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Contact: Visitor Center staff, 208-527-1335
To show our appreciation for those who serve in the U.S. Military, on May 19 - Armed Forces Day - the National Park Service will begin issuing an annual pass offering free entrance to all 397 national parks for active duty military members and their dependents.
"We all owe a debt to those who sacrifice so much to protect our country," said Craters of the Moon National Monument Superintendent Dan Buckley. "We are proud to recognize these brave men and women and hope that a visit to this or any national park will offer an opportunity to unwind, relax, rejuvenate, and just have fun with their families."
Active duty members of the U.S. Military and their dependents can pick up their pass at the Craters of the Moon National Monument during entrance station hours. Call ahead to ensure that the entrance station is staffed: 208-527-1335. The pass may also be picked up at other national parks that charge an entrance fee. Find a list of national parks with entrance fees at http://www.nps.gov/findapark/feefreeparksbystate.htm.
Eligible individuals must be prepared to show a current, valid military identification card to obtain their pass. More information is available at www.nps.gov/findapark/passes.htm.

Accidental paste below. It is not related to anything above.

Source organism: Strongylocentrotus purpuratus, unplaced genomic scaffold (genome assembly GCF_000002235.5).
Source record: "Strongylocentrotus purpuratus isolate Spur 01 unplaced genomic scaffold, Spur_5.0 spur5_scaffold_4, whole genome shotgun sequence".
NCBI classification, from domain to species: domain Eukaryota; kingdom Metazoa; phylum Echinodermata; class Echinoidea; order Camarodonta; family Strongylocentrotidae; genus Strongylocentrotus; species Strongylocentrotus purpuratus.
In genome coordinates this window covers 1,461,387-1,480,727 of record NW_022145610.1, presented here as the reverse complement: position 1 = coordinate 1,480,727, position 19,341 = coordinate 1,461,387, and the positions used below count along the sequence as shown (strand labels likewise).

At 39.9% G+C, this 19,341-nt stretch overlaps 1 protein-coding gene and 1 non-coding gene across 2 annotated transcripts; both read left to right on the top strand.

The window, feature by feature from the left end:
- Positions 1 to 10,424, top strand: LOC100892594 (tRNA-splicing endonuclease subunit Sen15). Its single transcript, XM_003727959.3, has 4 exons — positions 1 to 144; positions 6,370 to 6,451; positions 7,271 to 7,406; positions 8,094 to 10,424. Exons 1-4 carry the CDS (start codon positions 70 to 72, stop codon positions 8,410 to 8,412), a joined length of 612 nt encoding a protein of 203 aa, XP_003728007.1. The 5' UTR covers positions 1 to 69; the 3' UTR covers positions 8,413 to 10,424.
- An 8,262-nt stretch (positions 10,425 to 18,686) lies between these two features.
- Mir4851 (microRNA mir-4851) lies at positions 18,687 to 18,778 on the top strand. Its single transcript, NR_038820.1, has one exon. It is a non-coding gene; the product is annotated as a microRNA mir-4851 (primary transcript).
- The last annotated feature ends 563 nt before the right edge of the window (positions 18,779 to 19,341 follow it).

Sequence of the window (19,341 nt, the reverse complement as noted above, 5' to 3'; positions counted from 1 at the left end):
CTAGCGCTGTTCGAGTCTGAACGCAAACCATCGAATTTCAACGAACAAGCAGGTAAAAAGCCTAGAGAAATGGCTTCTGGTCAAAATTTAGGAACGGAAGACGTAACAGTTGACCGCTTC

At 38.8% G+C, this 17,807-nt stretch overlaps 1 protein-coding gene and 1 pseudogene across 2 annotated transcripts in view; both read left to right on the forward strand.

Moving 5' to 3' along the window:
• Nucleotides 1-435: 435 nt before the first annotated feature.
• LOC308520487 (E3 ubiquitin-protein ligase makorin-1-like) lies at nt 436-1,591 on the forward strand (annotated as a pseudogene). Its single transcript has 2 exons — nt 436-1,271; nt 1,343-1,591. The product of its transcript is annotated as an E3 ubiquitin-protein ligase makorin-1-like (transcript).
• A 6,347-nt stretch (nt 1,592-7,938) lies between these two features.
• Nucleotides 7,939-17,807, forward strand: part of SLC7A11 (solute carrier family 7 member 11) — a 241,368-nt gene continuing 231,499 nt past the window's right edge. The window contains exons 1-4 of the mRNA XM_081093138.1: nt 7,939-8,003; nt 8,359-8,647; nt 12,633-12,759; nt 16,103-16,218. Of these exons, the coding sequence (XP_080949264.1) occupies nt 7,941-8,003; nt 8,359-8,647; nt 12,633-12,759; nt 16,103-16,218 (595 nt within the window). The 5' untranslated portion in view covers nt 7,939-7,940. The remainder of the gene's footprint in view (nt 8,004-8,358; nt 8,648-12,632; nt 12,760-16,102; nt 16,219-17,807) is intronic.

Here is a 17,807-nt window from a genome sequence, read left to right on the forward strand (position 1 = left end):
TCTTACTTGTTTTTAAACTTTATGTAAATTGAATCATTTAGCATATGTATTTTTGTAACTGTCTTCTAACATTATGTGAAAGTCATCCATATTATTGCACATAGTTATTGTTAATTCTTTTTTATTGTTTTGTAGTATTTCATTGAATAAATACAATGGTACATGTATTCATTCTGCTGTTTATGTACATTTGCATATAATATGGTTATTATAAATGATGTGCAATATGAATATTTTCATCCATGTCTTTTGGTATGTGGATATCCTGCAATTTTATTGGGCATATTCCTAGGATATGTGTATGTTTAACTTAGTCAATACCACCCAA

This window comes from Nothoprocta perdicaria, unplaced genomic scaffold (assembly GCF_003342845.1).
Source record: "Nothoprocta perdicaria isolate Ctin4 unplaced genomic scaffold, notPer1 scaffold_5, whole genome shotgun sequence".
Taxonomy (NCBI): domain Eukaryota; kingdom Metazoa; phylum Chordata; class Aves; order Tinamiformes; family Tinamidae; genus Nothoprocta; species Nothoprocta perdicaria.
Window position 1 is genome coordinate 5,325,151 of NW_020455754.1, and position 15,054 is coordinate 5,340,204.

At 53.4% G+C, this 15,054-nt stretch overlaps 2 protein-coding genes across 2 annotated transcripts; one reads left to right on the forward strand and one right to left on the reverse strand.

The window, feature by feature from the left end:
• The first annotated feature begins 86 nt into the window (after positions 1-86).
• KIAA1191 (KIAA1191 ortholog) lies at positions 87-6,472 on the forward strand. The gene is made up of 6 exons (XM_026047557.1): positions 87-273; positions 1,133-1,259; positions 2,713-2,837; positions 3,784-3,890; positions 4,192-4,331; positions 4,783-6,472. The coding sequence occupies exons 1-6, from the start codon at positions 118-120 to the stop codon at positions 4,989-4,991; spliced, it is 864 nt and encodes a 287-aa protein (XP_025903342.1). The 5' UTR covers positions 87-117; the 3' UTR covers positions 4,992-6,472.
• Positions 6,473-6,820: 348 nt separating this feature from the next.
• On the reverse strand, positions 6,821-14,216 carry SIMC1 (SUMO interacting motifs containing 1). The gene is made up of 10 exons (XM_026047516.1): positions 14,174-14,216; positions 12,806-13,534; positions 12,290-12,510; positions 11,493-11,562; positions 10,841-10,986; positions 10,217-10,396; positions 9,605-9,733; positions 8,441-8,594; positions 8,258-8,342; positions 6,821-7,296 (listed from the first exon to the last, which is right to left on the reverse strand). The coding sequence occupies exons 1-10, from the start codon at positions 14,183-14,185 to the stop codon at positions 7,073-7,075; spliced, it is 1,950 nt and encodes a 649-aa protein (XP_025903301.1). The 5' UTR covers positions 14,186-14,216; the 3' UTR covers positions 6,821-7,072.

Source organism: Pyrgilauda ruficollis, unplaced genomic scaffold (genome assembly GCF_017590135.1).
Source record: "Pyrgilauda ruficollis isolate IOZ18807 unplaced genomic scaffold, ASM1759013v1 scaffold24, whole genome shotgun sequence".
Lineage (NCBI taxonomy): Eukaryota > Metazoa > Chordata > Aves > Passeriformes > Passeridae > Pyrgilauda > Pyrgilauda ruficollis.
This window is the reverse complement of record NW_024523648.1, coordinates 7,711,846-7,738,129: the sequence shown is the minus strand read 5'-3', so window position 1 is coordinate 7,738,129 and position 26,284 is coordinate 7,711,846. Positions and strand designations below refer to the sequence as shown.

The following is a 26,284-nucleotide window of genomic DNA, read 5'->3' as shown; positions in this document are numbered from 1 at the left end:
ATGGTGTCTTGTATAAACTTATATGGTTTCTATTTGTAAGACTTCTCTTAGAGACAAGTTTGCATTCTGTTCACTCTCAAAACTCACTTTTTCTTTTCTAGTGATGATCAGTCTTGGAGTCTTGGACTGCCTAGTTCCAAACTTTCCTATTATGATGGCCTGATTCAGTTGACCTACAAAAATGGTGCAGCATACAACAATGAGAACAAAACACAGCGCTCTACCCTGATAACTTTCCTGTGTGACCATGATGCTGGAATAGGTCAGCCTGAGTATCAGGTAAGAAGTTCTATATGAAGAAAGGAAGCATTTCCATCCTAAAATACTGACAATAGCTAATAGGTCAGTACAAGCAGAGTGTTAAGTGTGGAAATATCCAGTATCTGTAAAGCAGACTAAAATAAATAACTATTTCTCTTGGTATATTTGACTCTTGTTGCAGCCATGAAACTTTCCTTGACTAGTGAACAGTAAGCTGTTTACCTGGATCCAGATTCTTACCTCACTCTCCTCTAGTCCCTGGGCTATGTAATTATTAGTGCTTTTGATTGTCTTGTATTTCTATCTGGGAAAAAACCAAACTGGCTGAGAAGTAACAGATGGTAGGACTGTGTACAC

Other national parks in southern Idaho including Craters of the Moon National Preserve, City of Rocks National Reserve, Hagerman Fossil Beds National Monument and Minidoka National Historic Site do not charge an entrance fee; the closest park to pick up a pass is Craters of the Moon National Monument.
This military version of the America the Beautiful National Parks and Federal Recreational Lands Pass also permits free entrance to sites managed by the U.S. Fish & Wildlife Service, the Bureau of Land Management, the Bureau of Reclamation, and the U.S. Forest Service. The pass is also available at these locations wherever fees are charged.
"Through the years, military members, especially those far from home in times of conflict, have found inspiration in America's patriotic icons and majestic landscapes, places like the Statue of Liberty and the Grand Canyon that are cared for by the National Park Service and symbolize the nation that their sacrifices protect," said National Park Service Director Jonathan B. Jarvis. "This new pass is a way to thank military members and their families for their service and their sacrifices."
National parks and the military have strong ties going back to the establishment of Yellowstone as the world's first national park in 1872. The U.S. Cavalry watched over America's national parks and did double duty, serving as the first park rangers until the National Park Service was created 44 years later. During World War II, many parks were set aside for the training and care of military personnel. Today, dozens of national parks commemorate military battles and achievements.